In solid state theory there are two simples models to compute energy levels of valence electrons. One is a Nearly Free Electron model. You start with electrons in a box. The boundary conditions traditionally used in solid state theory are somewhat different: they are so-called periodic von Karman that gives you a basis functions as plane waves. The kinetic energy term for this function will scale the same way with the size of the solid as for the 'particle in the box' solution, that is increases as you decrease the box size. Then you have to consider potential energy term. The potential energy has a mean component and periodic component because atoms are arranged in a regular way - they form a crystal.

For simple metals, like alkali, the periodic component is small and you have the mean component which actually decreases as you squeeze the atoms together. The equilibrium position is when the change of potential energy with distance balances out the change of kinetic energy change with distance. However, neither component depends on shape, just volume and these metals are very soft.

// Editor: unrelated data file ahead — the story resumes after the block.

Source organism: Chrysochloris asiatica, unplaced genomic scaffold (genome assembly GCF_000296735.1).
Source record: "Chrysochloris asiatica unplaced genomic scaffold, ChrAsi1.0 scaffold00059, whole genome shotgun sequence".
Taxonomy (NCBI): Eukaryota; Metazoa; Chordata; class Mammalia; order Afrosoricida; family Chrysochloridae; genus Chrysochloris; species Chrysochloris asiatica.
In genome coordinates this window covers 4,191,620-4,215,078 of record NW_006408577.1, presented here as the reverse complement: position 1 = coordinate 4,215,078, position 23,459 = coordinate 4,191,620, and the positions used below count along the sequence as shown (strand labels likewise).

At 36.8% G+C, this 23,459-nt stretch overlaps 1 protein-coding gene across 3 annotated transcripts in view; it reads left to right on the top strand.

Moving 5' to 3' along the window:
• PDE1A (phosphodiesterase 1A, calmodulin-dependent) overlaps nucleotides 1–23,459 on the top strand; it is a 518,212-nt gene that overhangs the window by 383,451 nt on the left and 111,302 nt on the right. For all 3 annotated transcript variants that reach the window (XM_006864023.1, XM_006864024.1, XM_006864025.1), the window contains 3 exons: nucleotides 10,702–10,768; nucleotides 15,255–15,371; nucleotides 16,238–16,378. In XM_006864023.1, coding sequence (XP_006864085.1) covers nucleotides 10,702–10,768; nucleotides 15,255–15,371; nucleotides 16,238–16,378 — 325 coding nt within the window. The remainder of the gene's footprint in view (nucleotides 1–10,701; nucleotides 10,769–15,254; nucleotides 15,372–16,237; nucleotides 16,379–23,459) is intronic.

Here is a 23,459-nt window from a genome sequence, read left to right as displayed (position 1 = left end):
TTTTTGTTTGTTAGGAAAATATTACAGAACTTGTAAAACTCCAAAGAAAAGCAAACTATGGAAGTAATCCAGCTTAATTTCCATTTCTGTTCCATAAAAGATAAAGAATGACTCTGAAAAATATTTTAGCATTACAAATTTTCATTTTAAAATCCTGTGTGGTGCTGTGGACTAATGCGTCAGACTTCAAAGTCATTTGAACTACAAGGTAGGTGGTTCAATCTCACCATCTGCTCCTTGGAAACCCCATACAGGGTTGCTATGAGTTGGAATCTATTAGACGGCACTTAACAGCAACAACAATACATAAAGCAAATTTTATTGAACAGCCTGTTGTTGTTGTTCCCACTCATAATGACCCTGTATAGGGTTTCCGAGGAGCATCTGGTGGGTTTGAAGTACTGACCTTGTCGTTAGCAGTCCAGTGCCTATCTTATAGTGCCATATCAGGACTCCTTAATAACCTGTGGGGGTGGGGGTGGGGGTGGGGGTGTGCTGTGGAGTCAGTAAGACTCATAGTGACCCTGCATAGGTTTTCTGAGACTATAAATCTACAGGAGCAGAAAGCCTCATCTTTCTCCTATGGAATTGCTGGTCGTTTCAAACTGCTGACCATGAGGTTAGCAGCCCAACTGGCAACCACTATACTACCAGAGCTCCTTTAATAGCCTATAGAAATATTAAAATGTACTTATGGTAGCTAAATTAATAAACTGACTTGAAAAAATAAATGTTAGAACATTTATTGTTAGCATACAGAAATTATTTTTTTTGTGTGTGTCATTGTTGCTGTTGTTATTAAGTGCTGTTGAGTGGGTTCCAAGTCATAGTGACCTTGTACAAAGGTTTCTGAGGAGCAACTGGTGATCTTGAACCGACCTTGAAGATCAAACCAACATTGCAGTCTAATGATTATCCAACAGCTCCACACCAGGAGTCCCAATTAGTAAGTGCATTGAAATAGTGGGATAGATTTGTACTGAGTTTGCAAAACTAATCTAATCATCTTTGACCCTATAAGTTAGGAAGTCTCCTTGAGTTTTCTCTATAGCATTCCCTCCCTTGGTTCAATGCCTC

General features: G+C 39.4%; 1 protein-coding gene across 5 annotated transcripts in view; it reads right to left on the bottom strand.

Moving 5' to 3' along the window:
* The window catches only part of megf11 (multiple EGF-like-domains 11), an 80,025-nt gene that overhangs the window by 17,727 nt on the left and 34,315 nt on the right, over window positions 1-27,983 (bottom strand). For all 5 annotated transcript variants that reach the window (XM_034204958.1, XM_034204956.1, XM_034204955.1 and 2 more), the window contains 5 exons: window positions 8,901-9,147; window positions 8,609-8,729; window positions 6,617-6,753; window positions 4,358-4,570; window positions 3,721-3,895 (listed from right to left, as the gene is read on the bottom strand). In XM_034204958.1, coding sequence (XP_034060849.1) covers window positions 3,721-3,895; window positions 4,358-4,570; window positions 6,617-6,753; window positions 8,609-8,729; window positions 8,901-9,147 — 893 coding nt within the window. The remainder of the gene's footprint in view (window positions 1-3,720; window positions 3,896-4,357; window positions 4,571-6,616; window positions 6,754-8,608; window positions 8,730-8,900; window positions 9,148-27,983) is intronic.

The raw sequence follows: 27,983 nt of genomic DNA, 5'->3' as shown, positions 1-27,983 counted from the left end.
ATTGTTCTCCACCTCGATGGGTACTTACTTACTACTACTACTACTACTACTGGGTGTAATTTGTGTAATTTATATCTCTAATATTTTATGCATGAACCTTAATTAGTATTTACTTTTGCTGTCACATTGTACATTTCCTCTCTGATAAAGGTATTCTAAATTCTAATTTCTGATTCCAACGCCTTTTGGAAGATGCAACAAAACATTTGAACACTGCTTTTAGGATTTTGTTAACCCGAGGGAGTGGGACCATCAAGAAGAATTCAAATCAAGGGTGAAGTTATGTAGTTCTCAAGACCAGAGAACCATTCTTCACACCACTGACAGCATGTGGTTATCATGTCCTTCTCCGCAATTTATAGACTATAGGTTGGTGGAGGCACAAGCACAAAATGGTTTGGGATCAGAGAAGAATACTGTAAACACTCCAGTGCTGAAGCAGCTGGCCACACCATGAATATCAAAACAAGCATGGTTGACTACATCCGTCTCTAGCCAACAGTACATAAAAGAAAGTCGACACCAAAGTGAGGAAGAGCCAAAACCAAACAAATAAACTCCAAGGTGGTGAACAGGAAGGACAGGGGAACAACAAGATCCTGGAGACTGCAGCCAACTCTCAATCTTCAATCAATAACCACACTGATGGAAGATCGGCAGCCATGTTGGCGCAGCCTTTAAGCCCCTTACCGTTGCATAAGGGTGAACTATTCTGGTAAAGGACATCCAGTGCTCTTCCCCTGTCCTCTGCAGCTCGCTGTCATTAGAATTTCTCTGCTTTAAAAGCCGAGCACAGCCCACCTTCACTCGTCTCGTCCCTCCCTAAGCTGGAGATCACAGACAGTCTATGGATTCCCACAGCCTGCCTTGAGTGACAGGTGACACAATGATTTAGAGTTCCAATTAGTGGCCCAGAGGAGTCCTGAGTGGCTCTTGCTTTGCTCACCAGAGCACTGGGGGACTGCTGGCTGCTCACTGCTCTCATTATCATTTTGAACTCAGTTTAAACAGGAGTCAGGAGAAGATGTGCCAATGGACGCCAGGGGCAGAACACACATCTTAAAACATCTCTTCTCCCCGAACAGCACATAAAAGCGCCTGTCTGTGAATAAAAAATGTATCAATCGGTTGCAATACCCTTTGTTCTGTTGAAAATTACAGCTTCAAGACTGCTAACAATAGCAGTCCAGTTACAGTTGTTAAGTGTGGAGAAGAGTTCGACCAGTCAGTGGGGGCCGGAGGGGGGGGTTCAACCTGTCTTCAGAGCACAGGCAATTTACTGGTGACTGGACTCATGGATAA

For most metals, the periodic component is not small and needs to be included, the calculations are a bit more complex. The net result is that energy depends on distance but also on the structural arrangement of atoms

The second simple model is called Linear Combination of Atomic Orbitals. The electron wavefunctions are taken as linear combination of atomic orbitals. When the atoms are brought together, the atomic orbitals of neighbouring atoms overlap and start interacting by an electrostatic repulsion between electrons. The net result is that the initial atomic orbitals which have equal energy (if the atoms are identical) are split into two new states, one of lower energy than the original (bonding) and another of higher energy (antibonding). As you squeeze the solid, you change the amount of the overlap between the neighbouring atoms and that changes the net interaction - hence energy.

The second approach is more applicable to ferromagnets. Ferromagnetis is a result of overlap between orbitals of neighbouring atoms with lower energy state having the same spin (or orbital momentum) orientation.

In short, in solids, the change of energy with dimension has kinetic energy component but potential energy component as well.
I hope I managed to explain more than confuse.

Henryk